The purpose of a property assessment system, at least here in New Jersey, is to provide a basis for fair and equitable allocation of local government expenses (county, municipal, school, etc) among the taxpayers. In a properly functioning system, fluctuations in assessments to reflect changes in the real estate market should be “revenue neutral”, meaning that the tax rate (called mil rate or millage rate in some areas) adjusts to offset changes in the ratable base.
For this reason, the process of resolving disputed property assessments should have no impact on local government budgets. However, since local governments in New Jersey have until now adopted their budgets before the current year assessment appeals are complete, failure to accurately estimate ratable losses from appeals have sometimes resulted in budget shortfalls. A solution to this problem is currently being tested with the Monmouth Assessment Demonstration Program, in which the appeal calendar has been adjusted so that appeals are completed before budgets are adopted.
When an assessment system is “revenue neutral”, the tax rate will simply rise or fall to reflect changes in total ratables and increases or decreases in assessments that make up the ratable base should only impact the taxpayers within that district. For example, if a property owner appeals their assessment and receives a reduction of $100,000, that will reduce the total ratable base and result in a “higher” tax rate. Of course, there could be hundreds or even thousands of appeals in a municipality in any given year, which could have a significant impact on the tax rate. Since the vast majority of appeals are from property owners claiming their assessments are too high, the burden of any resulting decrease in the ratable base will eventually have to be borne by all of the taxpayers in the district.
This illustrates a fundamental “design flaw” in the system for resolving disputed assessments that exists not only here in New Jersey, but anyplace where taxes based on property values. Whether at the county tax board level or NJ tax court, disputed assessments are typically “Taxpayer vs Government” complaints, where the taxpayer is the “plaintiff” and the municipality is the “defendant”. Occurring much less frequently are “Government vs Taxpayer” complaints, where the municipality needs to use the appeal system to correct an assessment. The problem lies in the fact that the system requires local governments to be involved in what are really “Taxpayer vs Taxpayer” disputes. Since a properly functioning assessment system is “revenue neutral” for the municipality and the other taxpayers within the district ultimately “pay” for lost ratables due to appeals, a “Taxpayer vs Taxpayer” system would better reflect the true nature of the dispute.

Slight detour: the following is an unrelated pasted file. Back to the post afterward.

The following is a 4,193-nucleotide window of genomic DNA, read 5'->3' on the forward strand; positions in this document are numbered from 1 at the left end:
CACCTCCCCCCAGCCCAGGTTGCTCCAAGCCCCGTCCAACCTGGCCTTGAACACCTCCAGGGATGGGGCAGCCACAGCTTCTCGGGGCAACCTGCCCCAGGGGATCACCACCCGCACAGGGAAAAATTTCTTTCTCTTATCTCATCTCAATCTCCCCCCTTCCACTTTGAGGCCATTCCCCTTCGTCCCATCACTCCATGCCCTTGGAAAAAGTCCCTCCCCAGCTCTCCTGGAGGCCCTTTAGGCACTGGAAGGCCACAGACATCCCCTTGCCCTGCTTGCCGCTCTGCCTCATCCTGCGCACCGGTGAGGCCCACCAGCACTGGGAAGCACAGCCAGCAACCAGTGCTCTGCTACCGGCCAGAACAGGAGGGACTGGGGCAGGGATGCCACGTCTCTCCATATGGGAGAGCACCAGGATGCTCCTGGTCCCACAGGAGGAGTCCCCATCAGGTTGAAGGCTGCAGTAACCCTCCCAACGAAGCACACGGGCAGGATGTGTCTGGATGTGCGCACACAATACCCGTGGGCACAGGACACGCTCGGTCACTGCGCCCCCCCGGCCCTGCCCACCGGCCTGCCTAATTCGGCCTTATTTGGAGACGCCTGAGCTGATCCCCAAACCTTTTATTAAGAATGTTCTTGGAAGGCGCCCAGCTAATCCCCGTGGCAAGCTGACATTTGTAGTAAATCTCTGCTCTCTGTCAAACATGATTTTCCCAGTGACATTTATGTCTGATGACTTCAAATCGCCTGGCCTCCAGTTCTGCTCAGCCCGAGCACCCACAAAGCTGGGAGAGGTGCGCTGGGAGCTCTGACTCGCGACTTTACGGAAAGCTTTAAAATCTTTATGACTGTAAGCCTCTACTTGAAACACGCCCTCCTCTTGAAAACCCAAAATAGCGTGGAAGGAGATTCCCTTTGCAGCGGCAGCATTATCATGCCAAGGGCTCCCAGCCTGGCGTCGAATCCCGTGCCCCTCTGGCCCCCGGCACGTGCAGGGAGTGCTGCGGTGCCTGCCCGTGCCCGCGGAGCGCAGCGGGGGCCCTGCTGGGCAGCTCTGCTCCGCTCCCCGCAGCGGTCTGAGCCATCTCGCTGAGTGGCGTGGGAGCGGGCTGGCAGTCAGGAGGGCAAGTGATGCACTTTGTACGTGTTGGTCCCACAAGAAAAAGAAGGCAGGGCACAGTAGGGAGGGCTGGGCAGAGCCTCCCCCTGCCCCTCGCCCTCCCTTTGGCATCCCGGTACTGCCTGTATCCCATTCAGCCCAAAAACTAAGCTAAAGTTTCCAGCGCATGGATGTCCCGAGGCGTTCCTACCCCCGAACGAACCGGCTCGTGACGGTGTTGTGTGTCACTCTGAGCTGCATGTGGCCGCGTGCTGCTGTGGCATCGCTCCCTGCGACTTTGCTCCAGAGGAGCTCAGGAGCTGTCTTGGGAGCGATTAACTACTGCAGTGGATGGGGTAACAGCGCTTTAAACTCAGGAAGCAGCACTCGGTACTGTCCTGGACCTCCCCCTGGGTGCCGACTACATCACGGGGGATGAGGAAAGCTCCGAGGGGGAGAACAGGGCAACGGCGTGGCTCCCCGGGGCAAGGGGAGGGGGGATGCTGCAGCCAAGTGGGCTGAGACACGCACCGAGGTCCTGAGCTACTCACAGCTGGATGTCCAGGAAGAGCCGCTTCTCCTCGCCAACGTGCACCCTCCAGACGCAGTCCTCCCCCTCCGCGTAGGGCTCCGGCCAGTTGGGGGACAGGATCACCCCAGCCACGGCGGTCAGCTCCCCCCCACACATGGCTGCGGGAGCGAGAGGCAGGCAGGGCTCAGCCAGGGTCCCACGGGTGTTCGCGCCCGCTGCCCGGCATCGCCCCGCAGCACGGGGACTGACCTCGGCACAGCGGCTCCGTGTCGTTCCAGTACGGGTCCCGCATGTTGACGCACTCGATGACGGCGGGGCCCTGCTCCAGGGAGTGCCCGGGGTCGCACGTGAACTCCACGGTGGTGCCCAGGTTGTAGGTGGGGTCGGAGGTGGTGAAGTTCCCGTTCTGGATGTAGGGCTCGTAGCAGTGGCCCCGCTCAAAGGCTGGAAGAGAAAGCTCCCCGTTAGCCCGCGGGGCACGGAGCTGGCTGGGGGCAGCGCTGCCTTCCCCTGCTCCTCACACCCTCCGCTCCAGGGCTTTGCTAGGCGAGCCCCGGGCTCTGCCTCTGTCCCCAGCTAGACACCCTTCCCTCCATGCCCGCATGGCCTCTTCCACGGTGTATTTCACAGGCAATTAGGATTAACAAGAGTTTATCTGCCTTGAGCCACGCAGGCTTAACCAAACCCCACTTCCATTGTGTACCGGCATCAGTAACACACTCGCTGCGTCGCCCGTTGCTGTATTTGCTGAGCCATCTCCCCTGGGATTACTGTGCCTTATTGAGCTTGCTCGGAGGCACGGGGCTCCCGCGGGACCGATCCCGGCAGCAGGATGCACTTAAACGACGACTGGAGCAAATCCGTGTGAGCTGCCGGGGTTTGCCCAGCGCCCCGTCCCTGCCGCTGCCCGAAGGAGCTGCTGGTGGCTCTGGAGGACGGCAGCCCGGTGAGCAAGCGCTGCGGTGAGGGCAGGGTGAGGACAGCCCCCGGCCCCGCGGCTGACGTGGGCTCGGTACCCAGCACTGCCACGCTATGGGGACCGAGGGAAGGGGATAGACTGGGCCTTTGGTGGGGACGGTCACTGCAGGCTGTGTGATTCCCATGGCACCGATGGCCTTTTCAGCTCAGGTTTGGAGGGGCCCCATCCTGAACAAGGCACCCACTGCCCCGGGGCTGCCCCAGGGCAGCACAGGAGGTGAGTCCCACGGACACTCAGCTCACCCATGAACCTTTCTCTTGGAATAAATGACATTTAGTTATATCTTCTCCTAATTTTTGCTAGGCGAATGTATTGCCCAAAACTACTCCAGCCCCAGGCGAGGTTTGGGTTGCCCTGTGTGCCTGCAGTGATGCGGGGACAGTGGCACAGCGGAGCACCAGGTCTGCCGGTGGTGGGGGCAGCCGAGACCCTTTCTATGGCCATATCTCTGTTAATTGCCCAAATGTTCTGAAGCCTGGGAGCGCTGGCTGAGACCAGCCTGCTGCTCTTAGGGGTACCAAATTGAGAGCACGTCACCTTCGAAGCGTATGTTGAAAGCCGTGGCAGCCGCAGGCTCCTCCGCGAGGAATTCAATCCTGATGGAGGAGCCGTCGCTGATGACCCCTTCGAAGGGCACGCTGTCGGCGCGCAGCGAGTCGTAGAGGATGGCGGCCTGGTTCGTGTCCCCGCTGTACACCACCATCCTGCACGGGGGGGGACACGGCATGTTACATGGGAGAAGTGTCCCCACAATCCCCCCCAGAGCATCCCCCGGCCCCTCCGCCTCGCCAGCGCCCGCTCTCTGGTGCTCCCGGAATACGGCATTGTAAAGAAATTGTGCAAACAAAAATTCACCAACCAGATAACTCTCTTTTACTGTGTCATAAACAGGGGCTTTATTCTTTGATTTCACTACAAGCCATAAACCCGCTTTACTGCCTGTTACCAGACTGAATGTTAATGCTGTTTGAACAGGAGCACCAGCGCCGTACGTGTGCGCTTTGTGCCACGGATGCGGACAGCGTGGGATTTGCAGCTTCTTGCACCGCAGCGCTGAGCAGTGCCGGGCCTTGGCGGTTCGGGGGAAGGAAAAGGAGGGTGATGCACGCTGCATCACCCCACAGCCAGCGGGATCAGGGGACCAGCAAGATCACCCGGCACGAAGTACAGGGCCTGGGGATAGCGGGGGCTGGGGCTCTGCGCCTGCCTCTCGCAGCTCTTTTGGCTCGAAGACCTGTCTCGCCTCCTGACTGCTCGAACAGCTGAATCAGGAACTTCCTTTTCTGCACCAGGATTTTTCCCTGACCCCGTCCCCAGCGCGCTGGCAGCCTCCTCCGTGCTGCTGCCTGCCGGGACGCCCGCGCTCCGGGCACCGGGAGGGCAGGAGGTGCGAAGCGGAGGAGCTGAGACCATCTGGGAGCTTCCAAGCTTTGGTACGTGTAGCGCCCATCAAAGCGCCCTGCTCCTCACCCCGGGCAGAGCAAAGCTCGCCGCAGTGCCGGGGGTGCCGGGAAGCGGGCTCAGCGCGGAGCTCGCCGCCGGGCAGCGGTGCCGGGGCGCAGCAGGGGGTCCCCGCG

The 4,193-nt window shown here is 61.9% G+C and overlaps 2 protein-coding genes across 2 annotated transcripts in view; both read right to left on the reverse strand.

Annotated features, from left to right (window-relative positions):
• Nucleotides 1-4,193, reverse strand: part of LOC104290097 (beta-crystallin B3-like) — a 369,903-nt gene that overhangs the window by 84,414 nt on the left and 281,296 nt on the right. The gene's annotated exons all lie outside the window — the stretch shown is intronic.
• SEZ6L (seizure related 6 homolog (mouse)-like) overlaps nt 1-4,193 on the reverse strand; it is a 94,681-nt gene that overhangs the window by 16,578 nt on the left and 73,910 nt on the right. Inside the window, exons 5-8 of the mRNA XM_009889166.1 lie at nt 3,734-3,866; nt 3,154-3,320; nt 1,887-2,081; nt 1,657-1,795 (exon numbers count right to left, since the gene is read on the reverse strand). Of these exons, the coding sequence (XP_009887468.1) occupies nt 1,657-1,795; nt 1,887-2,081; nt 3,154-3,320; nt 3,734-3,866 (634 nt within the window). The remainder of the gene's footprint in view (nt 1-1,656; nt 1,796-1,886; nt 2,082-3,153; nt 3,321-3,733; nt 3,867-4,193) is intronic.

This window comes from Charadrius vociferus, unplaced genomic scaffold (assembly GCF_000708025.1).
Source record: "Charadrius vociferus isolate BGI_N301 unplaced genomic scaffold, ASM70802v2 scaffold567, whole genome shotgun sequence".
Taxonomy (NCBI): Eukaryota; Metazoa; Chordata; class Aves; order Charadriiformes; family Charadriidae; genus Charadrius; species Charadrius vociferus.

The clear benefit of such an approach is that much of the burden and expense of resolving disputed assessments would shift away from the public sector. However, it’s unclear how such a system could even function since the “defendants” in this approach would be thousands or perhaps tens of thousands of taxpayers within the district. Also, changing to a “Taxpayer vs Taxpayer” system would require a major revision to New Jersey tax laws, and would be further complicated by tens of thousands of “Taxpayer vs Government” cases already backed up in our Tax Court.
The alternative to a fundamental change in our approach to resolving disputed assessments is to modify the existing system to incorporate elements of a “Taxpayer vs Taxpayer” appeal system. This could be done by using Appeal-Guided Valuation™ as a “pre-valuation” tool, where data gathered from taxpayers or their agents challenging proposed assessments is used to make adjustments that will lead to more accurate final assessments. Since prerequisites for using AGV would be current assessments and extensive online property data, many counties and municipalities in New Jersey would require significant updates to their systems before they could effectively incorporate it. Although there may be individual municipalities that maintain current assessments and have extensive online property data, the only county I’m aware of that would be close to meeting the “system requirements” for Appeal-Guided Valuation™ is Monmouth County.
Since fundamental changes at the State level are unlikely, it’s time for NJ counties and municipalities to consider common sense changes that will shift much of the cost of defending property assessments away from the public sector. By incorporating elements of a “Taxpayer vs Taxpayer” appeal system, they will provide taxpayers with a greater role in determining the “fairness” of their property taxes. An online “pre-valuation” system will enable property owners to monitor their own proposed assessments and challenge them if warranted. It will also provide them with the ability to either challenge under-assessments or, in effect, continue to pay a “surcharge” to compensate for lost ratables resulting from incorrectly low assessments. The likely result would be market-driven assessments that are much more likely to be “fair and equitable” than those developed under the “Taxpayer vs Government” approach.
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